Failure condition: The term failure condition is the same as that used in § 25.1309. However, this special condition applies only to system failure conditions that affect the structural performance of the airplane (e.g., system failure conditions that induce loads, change the response of the airplane to inputs such as gusts or pilot actions, or lower flutter margins).
(2) Effects of Systems on Structures.
(a) General. The following criteria will be used in determining the influence of a system and its failure conditions on the airplane structure.
(b) System fully operative. With the system fully operative, the following apply:
(1) Limit loads must be derived in all normal operating configurations of the system from all the limit conditions specified in subpart C (or used in lieu of those specified in subpart C), taking into account any special behavior of such a system or associated functions or any effect on the structural performance of the airplane that may occur up to the limit loads. In particular, any significant non-linearity (rate of displacement of control surface, thresholds or any other system non-linearities) must be accounted for in a realistic or conservative way when deriving limit loads from limit conditions.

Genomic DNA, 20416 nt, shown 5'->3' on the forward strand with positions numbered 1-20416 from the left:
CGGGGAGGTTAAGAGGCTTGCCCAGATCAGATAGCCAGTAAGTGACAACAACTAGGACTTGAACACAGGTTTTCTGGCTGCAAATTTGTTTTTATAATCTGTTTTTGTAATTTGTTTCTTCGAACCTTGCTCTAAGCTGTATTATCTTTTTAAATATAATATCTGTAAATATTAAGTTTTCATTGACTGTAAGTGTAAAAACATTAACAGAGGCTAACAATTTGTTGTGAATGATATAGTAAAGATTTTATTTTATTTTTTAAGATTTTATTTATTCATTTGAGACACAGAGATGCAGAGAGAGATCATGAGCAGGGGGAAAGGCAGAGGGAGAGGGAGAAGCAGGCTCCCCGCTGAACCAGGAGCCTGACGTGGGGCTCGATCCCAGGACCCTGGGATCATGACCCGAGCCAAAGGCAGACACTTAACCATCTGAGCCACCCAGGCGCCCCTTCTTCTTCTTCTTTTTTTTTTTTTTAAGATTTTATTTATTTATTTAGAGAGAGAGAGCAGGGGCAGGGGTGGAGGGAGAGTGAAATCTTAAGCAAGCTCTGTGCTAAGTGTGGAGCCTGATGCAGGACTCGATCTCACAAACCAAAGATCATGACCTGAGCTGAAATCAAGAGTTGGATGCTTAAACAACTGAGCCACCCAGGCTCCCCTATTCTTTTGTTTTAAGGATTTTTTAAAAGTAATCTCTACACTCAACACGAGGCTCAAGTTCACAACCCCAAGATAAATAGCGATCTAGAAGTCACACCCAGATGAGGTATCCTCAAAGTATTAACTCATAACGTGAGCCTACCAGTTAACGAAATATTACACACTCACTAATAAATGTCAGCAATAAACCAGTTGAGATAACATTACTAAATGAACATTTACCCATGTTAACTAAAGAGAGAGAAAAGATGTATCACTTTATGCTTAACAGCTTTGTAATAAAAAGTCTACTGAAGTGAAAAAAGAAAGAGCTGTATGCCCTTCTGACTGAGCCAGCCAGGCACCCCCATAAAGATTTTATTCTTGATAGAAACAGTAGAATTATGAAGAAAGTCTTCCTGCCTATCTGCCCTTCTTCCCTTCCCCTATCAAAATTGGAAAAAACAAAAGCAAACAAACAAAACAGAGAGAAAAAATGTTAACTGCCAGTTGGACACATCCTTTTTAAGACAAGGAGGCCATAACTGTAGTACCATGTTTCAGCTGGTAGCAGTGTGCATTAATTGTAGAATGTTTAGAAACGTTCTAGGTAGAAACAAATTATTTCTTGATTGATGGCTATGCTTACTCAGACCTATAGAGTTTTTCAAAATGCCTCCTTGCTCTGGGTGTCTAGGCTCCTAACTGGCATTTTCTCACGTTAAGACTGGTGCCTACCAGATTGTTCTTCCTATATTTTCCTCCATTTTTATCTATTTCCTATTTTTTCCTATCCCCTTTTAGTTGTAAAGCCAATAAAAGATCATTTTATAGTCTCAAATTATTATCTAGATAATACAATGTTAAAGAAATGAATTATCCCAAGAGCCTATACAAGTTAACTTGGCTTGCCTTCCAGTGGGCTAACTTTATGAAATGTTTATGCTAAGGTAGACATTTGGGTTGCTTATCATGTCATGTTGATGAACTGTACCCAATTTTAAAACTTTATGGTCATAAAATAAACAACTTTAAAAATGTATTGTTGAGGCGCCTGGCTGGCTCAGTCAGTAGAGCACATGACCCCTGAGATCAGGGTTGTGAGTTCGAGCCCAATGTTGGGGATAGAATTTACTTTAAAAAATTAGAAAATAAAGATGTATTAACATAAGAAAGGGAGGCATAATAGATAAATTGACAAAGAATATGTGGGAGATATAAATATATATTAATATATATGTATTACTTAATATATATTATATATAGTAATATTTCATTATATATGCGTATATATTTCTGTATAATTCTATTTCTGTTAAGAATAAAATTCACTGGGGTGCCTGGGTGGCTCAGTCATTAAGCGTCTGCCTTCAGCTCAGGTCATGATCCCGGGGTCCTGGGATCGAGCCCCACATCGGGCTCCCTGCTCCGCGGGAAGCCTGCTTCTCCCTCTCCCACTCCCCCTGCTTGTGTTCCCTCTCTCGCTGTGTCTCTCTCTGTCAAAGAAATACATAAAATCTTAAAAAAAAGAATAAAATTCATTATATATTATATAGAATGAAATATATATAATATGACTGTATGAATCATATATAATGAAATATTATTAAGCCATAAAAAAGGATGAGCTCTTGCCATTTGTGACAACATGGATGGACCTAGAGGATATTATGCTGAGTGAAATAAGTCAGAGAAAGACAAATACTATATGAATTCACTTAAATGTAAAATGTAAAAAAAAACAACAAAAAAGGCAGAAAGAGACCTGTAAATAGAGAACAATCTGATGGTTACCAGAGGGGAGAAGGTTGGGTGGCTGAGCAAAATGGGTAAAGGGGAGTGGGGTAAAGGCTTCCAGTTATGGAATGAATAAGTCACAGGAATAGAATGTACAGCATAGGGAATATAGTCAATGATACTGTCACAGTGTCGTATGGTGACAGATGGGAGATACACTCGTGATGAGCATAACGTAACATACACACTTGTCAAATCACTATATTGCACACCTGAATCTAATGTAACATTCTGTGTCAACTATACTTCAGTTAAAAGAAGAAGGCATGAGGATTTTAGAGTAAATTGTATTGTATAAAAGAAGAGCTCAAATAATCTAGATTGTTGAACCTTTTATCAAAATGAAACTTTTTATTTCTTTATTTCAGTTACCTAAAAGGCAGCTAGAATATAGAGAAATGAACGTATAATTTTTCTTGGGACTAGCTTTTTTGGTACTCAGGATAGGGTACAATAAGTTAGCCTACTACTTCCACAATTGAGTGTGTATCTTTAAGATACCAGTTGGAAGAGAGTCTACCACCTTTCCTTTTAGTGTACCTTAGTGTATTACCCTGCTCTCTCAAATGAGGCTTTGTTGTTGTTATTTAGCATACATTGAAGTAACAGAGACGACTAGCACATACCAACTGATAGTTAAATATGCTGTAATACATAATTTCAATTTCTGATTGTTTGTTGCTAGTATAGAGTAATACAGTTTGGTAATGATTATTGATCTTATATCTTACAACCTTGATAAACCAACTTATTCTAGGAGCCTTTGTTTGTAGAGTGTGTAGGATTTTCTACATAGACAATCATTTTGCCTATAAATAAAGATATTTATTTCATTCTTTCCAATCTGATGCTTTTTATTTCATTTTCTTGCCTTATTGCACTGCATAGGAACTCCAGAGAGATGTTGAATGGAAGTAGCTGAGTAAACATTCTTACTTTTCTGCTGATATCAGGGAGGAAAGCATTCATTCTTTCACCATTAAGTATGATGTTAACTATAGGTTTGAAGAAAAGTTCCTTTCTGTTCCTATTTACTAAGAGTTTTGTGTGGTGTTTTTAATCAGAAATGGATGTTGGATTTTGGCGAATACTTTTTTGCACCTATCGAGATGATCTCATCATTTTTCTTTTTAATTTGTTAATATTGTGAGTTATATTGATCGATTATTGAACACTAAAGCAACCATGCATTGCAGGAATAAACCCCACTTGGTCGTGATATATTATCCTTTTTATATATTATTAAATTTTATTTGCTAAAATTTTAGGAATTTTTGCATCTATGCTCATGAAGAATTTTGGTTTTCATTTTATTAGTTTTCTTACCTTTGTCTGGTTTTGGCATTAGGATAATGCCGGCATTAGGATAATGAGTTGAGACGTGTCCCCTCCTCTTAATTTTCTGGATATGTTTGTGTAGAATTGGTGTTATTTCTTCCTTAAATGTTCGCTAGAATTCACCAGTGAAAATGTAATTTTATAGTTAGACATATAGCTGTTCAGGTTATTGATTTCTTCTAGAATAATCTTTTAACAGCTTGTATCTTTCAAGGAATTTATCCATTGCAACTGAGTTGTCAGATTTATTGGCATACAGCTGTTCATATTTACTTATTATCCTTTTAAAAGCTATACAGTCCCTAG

(2) The airplane must meet the strength requirements of part 25 (static strength, residual strength), using the specified factors to derive ultimate loads from the limit loads defined above. The effect of non-linearities must be investigated beyond limit conditions to ensure that the behavior of the system presents no anomaly compared to the behavior below limit conditions. However, conditions beyond limit conditions need not be considered, when it can be shown that the airplane has design features that will not allow it to exceed those limit conditions.
(3) The airplane must meet the aeroelastic stability requirements of § 25.629. Start Printed Page 8885